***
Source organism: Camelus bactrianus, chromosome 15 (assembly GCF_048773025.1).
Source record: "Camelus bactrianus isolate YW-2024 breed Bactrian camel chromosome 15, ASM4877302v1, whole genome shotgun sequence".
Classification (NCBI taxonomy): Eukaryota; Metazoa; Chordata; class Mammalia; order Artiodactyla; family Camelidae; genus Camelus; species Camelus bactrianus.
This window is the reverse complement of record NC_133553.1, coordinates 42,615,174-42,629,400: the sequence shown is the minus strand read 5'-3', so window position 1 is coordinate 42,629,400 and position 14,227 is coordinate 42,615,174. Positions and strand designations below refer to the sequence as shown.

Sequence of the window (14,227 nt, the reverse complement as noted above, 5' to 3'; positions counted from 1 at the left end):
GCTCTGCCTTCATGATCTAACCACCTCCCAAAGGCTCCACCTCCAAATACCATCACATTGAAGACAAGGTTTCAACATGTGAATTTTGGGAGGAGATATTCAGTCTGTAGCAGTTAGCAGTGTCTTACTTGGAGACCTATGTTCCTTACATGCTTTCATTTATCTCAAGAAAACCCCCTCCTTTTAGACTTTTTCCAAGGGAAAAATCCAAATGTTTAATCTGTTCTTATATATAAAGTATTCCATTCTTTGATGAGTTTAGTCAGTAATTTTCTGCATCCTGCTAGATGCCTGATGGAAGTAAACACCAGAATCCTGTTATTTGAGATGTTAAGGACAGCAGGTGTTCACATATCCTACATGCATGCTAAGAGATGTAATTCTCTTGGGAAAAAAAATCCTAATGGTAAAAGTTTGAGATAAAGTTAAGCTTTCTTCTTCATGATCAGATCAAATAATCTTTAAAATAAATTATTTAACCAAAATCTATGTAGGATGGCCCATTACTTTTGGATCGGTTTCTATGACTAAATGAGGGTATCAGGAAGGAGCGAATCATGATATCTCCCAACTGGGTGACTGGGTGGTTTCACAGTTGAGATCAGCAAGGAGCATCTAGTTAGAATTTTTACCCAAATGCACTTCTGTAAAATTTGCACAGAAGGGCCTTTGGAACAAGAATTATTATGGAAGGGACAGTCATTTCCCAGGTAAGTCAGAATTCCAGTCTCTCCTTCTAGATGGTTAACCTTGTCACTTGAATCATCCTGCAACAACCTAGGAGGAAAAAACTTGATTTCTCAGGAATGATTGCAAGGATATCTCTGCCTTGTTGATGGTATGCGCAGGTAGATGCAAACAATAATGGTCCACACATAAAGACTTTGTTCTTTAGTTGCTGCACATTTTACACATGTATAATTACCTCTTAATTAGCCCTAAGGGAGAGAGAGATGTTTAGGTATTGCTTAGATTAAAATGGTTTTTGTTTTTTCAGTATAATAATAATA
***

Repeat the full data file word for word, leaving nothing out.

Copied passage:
Source organism: Camelus bactrianus, chromosome 15 (assembly GCF_048773025.1).
Source record: "Camelus bactrianus isolate YW-2024 breed Bactrian camel chromosome 15, ASM4877302v1, whole genome shotgun sequence".
Classification (NCBI taxonomy): Eukaryota; Metazoa; Chordata; class Mammalia; order Artiodactyla; family Camelidae; genus Camelus; species Camelus bactrianus.
This window is the reverse complement of record NC_133553.1, coordinates 42,615,174-42,629,400: the sequence shown is the minus strand read 5'-3', so window position 1 is coordinate 42,629,400 and position 14,227 is coordinate 42,615,174. Positions and strand designations below refer to the sequence as shown.

Sequence of the window (14,227 nt, the reverse complement as noted above, 5' to 3'; positions counted from 1 at the left end):
GCTCTGCCTTCATGATCTAACCACCTCCCAAAGGCTCCACCTCCAAATACCATCACATTGAAGACAAGGTTTCAACATGTGAATTTTGGGAGGAGATATTCAGTCTGTAGCAGTTAGCAGTGTCTTACTTGGAGACCTATGTTCCTTACATGCTTTCATTTATCTCAAGAAAACCCCCTCCTTTTAGACTTTTTCCAAGGGAAAAATCCAAATGTTTAATCTGTTCTTATATATAAAGTATTCCATTCTTTGATGAGTTTAGTCAGTAATTTTCTGCATCCTGCTAGATGCCTGATGGAAGTAAACACCAGAATCCTGTTATTTGAGATGTTAAGGACAGCAGGTGTTCACATATCCTACATGCATGCTAAGAGATGTAATTCTCTTGGGAAAAAAAATCCTAATGGTAAAAGTTTGAGATAAAGTTAAGCTTTCTTCTTCATGATCAGATCAAATAATCTTTAAAATAAATTATTTAACCAAAATCTATGTAGGATGGCCCATTACTTTTGGATCGGTTTCTATGACTAAATGAGGGTATCAGGAAGGAGCGAATCATGATATCTCCCAACTGGGTGACTGGGTGGTTTCACAGTTGAGATCAGCAAGGAGCATCTAGTTAGAATTTTTACCCAAATGCACTTCTGTAAAATTTGCACAGAAGGGCCTTTGGAACAAGAATTATTATGGAAGGGACAGTCATTTCCCAGGTAAGTCAGAATTCCAGTCTCTCCTTCTAGATGGTTAACCTTGTCACTTGAATCATCCTGCAACAACCTAGGAGGAAAAAACTTGATTTCTCAGGAATGATTGCAAGGATATCTCTGCCTTGTTGATGGTATGCGCAGGTAGATGCAAACAATAATGGTCCACACATAAAGACTTTGTTCTTTAGTTGCTGCACATTTTACACATGTATAATTACCTCTTAATTAGCCCTAAGGGAGAGAGAGATGTTTAGGTATTGCTTAGATTAAAATGGTTTTTGTTTTTTCAGTATAATAATAATA